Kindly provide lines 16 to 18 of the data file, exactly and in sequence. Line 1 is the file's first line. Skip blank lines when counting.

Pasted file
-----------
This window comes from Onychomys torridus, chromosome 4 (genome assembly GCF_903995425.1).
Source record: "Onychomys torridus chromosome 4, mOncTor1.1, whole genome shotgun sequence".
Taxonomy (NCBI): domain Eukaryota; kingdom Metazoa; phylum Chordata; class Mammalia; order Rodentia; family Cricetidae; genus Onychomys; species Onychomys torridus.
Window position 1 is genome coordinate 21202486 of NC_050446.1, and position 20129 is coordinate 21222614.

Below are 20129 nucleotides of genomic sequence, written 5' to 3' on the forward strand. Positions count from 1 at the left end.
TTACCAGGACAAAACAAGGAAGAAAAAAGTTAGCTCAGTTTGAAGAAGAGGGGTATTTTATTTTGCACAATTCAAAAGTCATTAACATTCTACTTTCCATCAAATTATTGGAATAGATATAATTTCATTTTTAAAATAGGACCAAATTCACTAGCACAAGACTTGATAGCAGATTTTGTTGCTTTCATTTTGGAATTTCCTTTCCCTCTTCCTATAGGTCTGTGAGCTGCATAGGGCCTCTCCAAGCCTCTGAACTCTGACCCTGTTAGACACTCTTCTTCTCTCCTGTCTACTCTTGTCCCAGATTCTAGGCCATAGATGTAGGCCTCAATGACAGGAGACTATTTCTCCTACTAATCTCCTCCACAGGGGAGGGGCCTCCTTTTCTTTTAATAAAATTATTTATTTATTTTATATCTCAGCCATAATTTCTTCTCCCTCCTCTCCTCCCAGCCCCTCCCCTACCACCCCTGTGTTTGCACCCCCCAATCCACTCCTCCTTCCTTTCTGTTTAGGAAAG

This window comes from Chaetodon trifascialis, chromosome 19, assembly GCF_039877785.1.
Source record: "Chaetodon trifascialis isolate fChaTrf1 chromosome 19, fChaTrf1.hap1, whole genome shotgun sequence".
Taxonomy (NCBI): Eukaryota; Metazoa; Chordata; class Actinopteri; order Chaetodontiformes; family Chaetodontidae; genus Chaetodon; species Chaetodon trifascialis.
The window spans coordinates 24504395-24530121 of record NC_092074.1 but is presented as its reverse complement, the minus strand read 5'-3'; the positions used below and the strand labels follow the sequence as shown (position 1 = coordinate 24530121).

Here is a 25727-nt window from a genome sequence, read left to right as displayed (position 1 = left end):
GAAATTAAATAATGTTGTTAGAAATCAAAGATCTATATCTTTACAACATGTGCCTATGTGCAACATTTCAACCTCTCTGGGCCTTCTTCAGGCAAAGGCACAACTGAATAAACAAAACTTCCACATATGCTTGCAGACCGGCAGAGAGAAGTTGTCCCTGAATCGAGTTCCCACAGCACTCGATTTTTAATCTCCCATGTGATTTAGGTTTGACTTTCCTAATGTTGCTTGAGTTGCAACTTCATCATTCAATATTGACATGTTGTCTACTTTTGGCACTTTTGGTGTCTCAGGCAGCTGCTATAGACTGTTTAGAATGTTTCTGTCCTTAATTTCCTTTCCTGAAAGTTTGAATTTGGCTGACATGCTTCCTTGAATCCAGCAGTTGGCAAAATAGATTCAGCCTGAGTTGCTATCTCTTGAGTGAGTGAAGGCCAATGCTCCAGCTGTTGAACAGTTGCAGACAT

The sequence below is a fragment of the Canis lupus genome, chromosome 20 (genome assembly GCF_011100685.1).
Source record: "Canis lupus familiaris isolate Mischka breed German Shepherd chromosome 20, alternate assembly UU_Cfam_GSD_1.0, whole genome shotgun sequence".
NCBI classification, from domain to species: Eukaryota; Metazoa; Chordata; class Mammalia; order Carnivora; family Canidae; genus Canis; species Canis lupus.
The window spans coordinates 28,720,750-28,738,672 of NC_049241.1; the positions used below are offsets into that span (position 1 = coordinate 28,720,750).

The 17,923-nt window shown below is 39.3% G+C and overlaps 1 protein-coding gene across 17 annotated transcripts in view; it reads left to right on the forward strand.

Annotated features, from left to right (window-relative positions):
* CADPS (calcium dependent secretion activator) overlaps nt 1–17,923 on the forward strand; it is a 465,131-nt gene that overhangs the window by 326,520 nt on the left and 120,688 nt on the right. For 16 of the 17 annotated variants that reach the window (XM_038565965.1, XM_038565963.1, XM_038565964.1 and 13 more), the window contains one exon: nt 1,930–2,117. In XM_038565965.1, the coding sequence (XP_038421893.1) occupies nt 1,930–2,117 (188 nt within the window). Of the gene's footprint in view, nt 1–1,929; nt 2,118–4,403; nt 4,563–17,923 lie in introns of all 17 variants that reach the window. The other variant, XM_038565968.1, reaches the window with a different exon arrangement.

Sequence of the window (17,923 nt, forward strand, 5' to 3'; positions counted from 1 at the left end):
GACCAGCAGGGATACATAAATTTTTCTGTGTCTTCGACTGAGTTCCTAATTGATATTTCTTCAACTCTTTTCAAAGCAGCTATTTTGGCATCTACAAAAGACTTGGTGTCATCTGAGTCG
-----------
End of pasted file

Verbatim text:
The window spans coordinates 28,720,750-28,738,672 of NC_049241.1; the positions used below are offsets into that span (position 1 = coordinate 28,720,750).

The 17,923-nt window shown below is 39.3% G+C and overlaps 1 protein-coding gene across 17 annotated transcripts in view; it reads left to right on the forward strand.

Annotated features, from left to right (window-relative positions):